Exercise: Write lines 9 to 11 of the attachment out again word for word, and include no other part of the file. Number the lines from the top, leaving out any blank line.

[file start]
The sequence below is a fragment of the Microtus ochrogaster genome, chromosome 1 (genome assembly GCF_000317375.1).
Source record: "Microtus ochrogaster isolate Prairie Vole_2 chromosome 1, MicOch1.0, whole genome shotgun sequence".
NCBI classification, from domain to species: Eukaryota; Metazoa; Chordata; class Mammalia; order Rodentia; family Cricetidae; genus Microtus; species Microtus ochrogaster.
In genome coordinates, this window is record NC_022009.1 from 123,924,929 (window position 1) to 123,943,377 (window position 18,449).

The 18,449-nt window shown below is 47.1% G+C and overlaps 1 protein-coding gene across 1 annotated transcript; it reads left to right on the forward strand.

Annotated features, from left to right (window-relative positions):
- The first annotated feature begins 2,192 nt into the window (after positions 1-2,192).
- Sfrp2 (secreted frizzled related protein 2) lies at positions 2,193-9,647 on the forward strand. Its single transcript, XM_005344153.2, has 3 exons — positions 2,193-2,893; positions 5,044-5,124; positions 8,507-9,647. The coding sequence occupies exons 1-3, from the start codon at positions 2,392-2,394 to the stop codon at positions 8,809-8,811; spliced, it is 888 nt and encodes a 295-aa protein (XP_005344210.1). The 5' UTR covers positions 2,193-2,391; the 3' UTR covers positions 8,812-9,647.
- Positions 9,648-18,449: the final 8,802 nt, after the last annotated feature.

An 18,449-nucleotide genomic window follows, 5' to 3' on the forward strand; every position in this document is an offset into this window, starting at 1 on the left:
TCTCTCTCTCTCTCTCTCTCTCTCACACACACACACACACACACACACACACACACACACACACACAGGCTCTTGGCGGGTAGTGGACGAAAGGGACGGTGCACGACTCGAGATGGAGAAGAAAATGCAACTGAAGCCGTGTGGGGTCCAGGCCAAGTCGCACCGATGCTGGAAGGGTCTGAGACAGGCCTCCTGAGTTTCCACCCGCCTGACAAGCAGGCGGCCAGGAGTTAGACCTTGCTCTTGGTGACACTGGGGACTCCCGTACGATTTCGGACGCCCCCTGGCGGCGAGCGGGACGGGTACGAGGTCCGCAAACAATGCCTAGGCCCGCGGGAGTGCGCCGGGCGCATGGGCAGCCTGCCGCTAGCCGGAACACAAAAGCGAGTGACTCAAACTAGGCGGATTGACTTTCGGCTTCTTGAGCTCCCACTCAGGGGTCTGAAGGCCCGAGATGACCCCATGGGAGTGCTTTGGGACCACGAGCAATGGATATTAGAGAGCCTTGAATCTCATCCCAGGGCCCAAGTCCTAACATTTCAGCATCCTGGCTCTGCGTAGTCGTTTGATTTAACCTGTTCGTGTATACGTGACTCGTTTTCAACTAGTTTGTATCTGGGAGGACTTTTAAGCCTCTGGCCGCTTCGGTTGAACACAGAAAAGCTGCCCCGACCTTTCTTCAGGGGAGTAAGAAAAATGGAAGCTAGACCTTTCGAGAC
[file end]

- Positions 9,648-18,449: the final 8,802 nt, after the last annotated feature.

An 18,449-nucleotide genomic window follows, 5' to 3' on the forward strand; every position in this document is an offset into this window, starting at 1 on the left:
TCTCTCTCTCTCTCTCTCTCTCTCACACACACACACACACACACACACACACACACACACACACACAGGCTCTTGGCGGGTAGTGGACGAAAGGGACGGTGCACGACTCGAGATGGAGAAGAAAATGCAACTGAAGCCGTGTGGGGTCCAGGCCAAGTCGCACCGATGCTGGAAGGGTCTGAGACAGGCCTCCTGAGTTTCCACCCGCCTGACAAGCAGGCGGCCAGGAGTTAGACCTTGCTCTTGGTGACACTGGGGACTCCCGTACGATTTCGGACGCCCCCTGGCGGCGAGCGGGACGGGTACGAGGTCCGCAAACAATGCCTAGGCCCGCGGGAGTGCGCCGGGCGCATGGGCAGCCTGCCGCTAGCCGGAACACAAAAGCGAGTGACTCAAACTAGGCGGATTGACTTTCGGCTTCTTGAGCTCCCACTCAGGGGTCTGAAGGCCCGAGATGACCCCATGGGAGTGCTTTGGGACCACGAGCAATGGATATTAGAGAGCCTTGAATCTCATCCCAGGGCCCAAGTCCTAACATTTCAGCATCCTGGCTCTGCGTAGTCGTTTGATTTAACCTGTTCGTGTATACGTGACTCGTTTTCAACTAGTTTGTATCTGGGAGGACTTTTAAGCCTCTGGCCGCTTCGGTTGAACACAGAAAAGCTGCCCCGACCTTTCTTCAGGGGAGTAAGAAAAATGGAAGCTAGACCTTTCGAGAC